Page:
I’ve been frustrated with Diana. She is unpredictable, has embarrassed me at times and is expensive. I left her alone for a few weeks, but she kept looking at me, enticing me to pick her up again.
Before I go any further (and you thinking that I’m a bit of a weirdo) I am talking about the Diana F+, a cheap 1960’s camera made entirely of plastic, which produced dreamy-like photos. I’m not using the original, but using the Lomography version – the F+.
With today’s digital cameras, photography is more accessible. We’re used to gratification of the photo appearing in an instant. As with all Lomo, the Diana is an analogue camera. In other words, she uses film. Waiting to see what you get back is all part of the fun. Diana uses 120 film, a medium format film, originally used for amateur photographers before the 35mm. Getting these films developed was expensive, and I only got the maximum of 16 frames. I decided to buy the 35mm back, so I had more frames and I could get the film developed faster and more cheaply.
My first attempts, were abysmal. There were too many things for me to remember. What didn’t realise was I had my Diana F+ on the the pinhole setting. Helpfully, it’s at the bottom of the lens and I had been happily snapping away. All my prints were black because I didn’t let enough light into the camera, due to the pin sized hole. It crushed me. It was embarrassing when I went to pick the prints from my local independent photography shop. They’re not fans of Lomography. They see themselves as very serious photographers. Lomography is not. I felt like a failure.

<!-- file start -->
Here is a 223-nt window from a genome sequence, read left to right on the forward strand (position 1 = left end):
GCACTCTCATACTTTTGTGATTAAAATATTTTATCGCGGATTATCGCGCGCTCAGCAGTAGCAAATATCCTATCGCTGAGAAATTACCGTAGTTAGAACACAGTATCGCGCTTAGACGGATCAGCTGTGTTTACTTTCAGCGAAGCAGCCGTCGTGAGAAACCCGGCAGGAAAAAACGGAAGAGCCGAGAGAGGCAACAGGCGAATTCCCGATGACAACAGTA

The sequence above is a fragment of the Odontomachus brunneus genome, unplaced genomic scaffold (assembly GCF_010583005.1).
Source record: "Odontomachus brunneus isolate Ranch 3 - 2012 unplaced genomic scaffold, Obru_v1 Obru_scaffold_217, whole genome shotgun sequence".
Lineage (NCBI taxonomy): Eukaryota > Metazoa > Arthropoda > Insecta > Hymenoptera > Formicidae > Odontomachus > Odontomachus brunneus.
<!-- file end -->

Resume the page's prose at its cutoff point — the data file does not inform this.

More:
The other thing I forgot to do was adjust the focusing. With no automatic focusing, you need to this manually at the front of the lens. She gives you three options – 1-2 m, 2-4 m and 4m to infinity. Unlike today’s cameras, the viewfinder doesn’t tell you if you are out of focus.
The 35mm back also changes where the middle of the photo would be, as you are putting a smaller sized film into a medium format camera. A lot of my photos have been off-centre (and not in a good way) or I’ve chopped people’s heads off.
It can be hard work to remember all these things, but the beauty and frustration of the Diana is the luck of the draw.
The 10 rules of Lomography:
- Take your camera everywhere you go
- Use it any time – day and night
- Lomography is not an interference in your life, but part of it
- Try the shot from the hip
- Approach the objects of your Lomographic desire as close as possible
- Don’t think (William Firebrace)
- Be fast
- You don’t have to know beforehand what you captured on film
- Afterwards either
- Don’t worry about any rules